Education

Some kids in Lexington don’t have books at home. Now thousands are getting them free.

Thousands of Lexington students will each be getting two free books

Students at William Wells Brown elementary school each received 2 free books at a Scholastic Book Fair. The project will deliver free books to 12,200 students attending 24 Fayette County Public Schools.
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Students at William Wells Brown elementary school each received 2 free books at a Scholastic Book Fair. The project will deliver free books to 12,200 students attending 24 Fayette County Public Schools.

A young student at Millcreek Elementary told the staff recently that she only had one book at home to read, and she was excited about a new program that will let her choose two free books to keep.

The Fayette school district is trying to raise academic achievement at several elementaries . One of the barriers for children living in poverty in Lexington is the lack of reading material in their homes, Fayette schools district spokeswoman Lisa Deffendall said.

But under a new initiative in the school district running through April 27, thousands of low-income Fayette County Public Schools students are able to choose two free books at a Scholastic Book Fair.

The 12,200 students attend 24 Fayette County Public Schools that qualify for the Title 1 designation. Title I is the federal program that provides additional funding for schools that serve high concentrations of students living in poverty. Teachers at those schools are getting four new books each for their classrooms, so that a total of 25,000 books will be infused into the lives of kids living in poverty in Lexington. The district’s investment in this program is about $93,000, Deffendall said.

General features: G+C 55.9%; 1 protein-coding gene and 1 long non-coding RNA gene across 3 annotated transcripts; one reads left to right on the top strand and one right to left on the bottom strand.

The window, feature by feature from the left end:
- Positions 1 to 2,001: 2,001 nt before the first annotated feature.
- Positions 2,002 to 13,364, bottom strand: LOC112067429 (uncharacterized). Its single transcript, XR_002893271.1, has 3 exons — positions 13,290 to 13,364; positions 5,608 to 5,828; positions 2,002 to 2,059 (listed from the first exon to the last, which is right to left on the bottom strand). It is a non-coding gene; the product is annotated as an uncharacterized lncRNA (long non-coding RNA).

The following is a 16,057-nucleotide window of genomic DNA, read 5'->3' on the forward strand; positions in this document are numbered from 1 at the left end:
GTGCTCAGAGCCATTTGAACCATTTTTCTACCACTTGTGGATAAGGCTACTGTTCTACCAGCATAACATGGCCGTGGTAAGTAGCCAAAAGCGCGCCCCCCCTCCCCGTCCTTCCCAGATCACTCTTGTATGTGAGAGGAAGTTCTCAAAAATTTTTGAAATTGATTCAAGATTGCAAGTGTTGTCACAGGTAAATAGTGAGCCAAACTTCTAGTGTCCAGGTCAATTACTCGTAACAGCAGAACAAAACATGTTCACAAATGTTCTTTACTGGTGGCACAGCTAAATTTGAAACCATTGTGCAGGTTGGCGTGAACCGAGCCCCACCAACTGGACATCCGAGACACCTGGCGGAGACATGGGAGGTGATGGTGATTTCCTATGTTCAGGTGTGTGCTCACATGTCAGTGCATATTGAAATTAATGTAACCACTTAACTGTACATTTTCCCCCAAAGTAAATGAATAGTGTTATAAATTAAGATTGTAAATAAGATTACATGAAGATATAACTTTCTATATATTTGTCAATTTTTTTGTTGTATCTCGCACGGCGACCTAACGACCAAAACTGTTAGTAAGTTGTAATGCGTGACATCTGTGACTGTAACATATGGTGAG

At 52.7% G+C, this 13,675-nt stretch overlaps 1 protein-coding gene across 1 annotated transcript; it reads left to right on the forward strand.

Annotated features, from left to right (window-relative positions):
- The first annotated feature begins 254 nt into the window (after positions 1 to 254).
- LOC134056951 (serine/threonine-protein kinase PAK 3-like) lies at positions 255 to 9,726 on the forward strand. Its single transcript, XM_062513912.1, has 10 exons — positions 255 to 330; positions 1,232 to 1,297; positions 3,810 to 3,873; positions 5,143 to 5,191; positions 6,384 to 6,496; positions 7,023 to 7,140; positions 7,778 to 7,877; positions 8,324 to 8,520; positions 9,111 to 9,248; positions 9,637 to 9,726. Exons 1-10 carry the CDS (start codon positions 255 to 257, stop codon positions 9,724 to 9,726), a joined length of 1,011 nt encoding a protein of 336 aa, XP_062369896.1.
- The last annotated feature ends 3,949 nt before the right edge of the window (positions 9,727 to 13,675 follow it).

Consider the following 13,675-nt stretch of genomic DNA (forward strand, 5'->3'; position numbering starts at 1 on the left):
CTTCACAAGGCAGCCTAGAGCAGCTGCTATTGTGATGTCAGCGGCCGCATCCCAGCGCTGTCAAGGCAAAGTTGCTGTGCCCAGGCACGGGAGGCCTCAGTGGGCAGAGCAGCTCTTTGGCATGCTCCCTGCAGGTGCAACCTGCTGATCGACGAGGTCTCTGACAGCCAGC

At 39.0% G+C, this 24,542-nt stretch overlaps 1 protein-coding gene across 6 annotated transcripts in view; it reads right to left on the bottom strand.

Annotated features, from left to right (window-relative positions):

William Wells Brown teacher Kyla Trahan said “it’s helping teachers build libraries for their classrooms” so when students finish their classwork early, they can grab a book.

William Wells Brown Elementary students at an assembly cheered when they were told they could go to a Scholastic book fair later that morning and pick out two free books.

“This is a cashless bookfair, so no books can be purchased,” Deffendall said. “The bookfairs do not include the ‘novelty items’ that schools sometimes have, like posters, pencils and erasers. Just high quality, high interest, culturally diverse books that our children can choose from and add to their home library.”

Librarian Karen Morrison said it would give children a chance to build their own home libraries: “That’s a big deal.”

Ganiya King, a six-year-old kindergarten student said she would probably find a book about animals, ”about dogs.”

Rasemioa Bell, also a kindergartener, said he would likely look for a book about sports.

Dawn Katte, who works with Scholastic Book Fairs and is teaming with the district on the project, said that people in the community such as police and firefighters and even Steve Buttleman, a bugler for Keeneland race track, Louisville’s Churchill Downs and the Kentucky Derby, have visited various Fayette schools for the events.

Touching stories are filtering in about children whose lives are being affected by the two new books alone, said Mendy Mills, who oversees Title 1 programs for the school district.

She said a Picadome Elementary student whose first language is Chinese wrote a thank you letter saying she was excited to have books at home that she could read in English.

“She loves reading in English and all she had at home was Chinese books,” Mills said.

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